Originally Posted by polyglot
One, you certainly don't need a color head. I've printed a LOT of RA4 and type R back in the 80s and 90s and never owned a color head. You just need a condenser head with a filter drawer, which virtually all of them have, and a set of color printing filters. It's a tiny bit slower, but only a tiny bit when seen as part of the overall process, but results are fine and indistinguishable (at least as far as the image quality - color heads are diffusion sources and will show dust and imperfections less than condenser heads though.) A color head is easier to use with an analyzer too, but I never had an analyzer.
Secondly, you most certainly can use a safelight. I have an Osram Duka 50 that works great, and which I now save for color as soon as I can get back into it (used it a lot for black and white in the old days.) If you can find a used one, that's probably best. Set for RA4 it's quite useful, and safe - set for lowest level and bounce off a white ceiling. OTOH, the bulbs are no longer made so when it dies, it's dead. There may be LED light that are RA4 safe; I'm not sure about that. I have a Jobo Maxlux that has a color setting but I've not yet tried it with RA4. The other alternative is a conventional safelight with a color printing filter. I believe it's a #13. In spite of dire sounding warnings in official published Kodak materials, PE has said they routinely used one at Kodak, and I know other people who have done so with no problems. This will be quite dim, but you'd be surprised how little light it takes to make a useful difference. It's much better than nothing. (I even used my Duka 50 for Ilfochrome and type R both of which were "supposed" to be total darkness only, tested and found to be safe.)
Last edited by Roger Cole; 10-26-2011 at 04:13 AM. Click to view previous post history.
I use a dim Kodak #13 color safe light filter for color. It doesn't provide much light but I can see where the trays are at least! Using a B&W amber safelight OC (Ilford 902) WILL fog the paper horribly CYAN but try a sheet if you like. I used to do it in total darkness and it can be done but the proper #13 light is better.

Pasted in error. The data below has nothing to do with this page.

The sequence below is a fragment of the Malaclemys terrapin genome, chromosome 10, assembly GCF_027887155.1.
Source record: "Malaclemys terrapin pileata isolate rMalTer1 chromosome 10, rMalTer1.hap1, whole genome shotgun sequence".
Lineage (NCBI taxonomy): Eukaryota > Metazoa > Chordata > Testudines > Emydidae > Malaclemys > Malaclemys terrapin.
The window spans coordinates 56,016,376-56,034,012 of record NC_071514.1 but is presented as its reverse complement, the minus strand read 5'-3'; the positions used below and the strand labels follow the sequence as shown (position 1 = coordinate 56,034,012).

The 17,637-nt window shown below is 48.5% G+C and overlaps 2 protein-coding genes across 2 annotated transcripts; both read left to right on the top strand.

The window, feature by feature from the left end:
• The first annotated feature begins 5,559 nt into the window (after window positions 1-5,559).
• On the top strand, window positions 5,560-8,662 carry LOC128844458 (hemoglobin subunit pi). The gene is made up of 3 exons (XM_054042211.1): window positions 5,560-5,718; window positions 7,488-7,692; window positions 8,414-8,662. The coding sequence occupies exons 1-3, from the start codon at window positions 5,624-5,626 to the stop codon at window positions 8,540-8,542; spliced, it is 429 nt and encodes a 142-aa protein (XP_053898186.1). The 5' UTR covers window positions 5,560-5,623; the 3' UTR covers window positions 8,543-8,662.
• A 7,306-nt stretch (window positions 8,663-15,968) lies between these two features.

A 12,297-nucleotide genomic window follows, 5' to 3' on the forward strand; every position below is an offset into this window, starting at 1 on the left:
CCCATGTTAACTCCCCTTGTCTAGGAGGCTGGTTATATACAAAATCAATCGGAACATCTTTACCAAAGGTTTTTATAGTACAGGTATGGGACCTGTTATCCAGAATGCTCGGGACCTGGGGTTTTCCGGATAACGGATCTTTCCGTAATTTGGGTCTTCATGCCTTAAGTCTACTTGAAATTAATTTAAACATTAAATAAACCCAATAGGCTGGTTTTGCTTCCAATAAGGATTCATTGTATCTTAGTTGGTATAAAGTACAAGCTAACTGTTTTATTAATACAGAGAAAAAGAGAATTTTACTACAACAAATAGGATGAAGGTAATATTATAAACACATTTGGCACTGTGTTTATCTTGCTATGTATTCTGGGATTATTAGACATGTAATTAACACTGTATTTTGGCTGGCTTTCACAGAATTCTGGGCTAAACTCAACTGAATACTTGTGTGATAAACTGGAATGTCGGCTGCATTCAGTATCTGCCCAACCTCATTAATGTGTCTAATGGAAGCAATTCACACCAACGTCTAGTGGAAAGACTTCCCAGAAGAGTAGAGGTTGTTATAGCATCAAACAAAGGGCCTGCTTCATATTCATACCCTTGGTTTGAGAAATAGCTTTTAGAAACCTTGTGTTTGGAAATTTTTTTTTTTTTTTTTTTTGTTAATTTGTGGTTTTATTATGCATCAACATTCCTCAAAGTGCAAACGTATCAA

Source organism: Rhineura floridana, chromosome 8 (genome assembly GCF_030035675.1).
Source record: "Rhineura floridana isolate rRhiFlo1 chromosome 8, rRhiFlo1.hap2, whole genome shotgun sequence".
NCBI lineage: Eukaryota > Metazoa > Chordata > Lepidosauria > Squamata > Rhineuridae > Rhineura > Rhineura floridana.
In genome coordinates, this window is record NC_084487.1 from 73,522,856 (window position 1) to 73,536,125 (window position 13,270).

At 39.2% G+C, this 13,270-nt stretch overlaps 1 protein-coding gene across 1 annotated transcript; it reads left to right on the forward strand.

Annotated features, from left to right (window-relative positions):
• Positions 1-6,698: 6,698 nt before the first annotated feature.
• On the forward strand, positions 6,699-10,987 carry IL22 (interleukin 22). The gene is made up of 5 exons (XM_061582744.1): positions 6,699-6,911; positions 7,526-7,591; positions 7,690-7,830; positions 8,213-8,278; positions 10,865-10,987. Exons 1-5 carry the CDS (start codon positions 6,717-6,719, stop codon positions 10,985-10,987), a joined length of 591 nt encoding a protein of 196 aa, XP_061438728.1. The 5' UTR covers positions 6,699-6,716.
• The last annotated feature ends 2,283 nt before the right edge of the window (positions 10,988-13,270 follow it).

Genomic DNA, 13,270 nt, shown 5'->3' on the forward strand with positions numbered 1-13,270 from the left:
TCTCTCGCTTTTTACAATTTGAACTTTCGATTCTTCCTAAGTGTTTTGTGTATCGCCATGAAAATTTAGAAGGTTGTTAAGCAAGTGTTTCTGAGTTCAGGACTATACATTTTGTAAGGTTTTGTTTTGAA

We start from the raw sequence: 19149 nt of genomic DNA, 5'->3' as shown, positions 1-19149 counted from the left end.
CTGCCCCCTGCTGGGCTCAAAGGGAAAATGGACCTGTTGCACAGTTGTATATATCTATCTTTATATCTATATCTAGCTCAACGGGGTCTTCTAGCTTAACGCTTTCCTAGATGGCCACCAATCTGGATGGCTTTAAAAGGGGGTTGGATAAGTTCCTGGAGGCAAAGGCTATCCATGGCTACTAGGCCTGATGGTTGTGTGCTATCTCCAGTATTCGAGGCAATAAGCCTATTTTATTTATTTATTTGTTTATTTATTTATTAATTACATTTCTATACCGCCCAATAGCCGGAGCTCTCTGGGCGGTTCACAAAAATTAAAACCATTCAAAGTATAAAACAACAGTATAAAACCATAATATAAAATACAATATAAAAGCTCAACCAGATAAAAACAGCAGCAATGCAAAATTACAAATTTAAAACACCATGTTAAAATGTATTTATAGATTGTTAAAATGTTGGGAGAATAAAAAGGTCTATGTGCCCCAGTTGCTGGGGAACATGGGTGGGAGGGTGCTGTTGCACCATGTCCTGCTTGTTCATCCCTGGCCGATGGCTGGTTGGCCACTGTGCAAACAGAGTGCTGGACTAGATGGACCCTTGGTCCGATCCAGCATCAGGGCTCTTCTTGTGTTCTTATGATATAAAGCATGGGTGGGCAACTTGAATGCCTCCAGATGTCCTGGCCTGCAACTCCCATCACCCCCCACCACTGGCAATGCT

I get at least 25 rolls of out a 1L Tetenal kit. Some people go for 30 or more. I suspect most of the kits will go further than they say.
RA-4 is cheap, again you have to do more than the Kodak recommended 16 8x10 sheets per litre of solution. I do about 4 times that easily so I get like 500 8x10 or 1000 5x7 sheets out of a Ektacolor RT 10L RA-4 kit. If you buy expired Endura paper it is really cheap, you can get a long roll for $30 if you find a great deal, even $100 is a good deal for what ends up being 500-1000 sheets of cut paper, cents the the sheet! Otherwise pre-cut Fuji Crystal Archive is still quite cheap, certainly cheaper than B&W paper.
Is there a good reference to making color prints from negatives? I assume that if you have a properly exposed and developed negative then you pretty much just have do dial in the filter settings listed on the RA4 paper insert? What about temps? Is it also high-temp?
Originally Posted by polyglot
My experience is that sodium safelights like the DUKA 10 or 50 are safe at a low setting while still giving enough light to see what you are doing.
Unfortunately the prospect of working in total darkness which isn't necessary can put a lot of people off RA4 printing.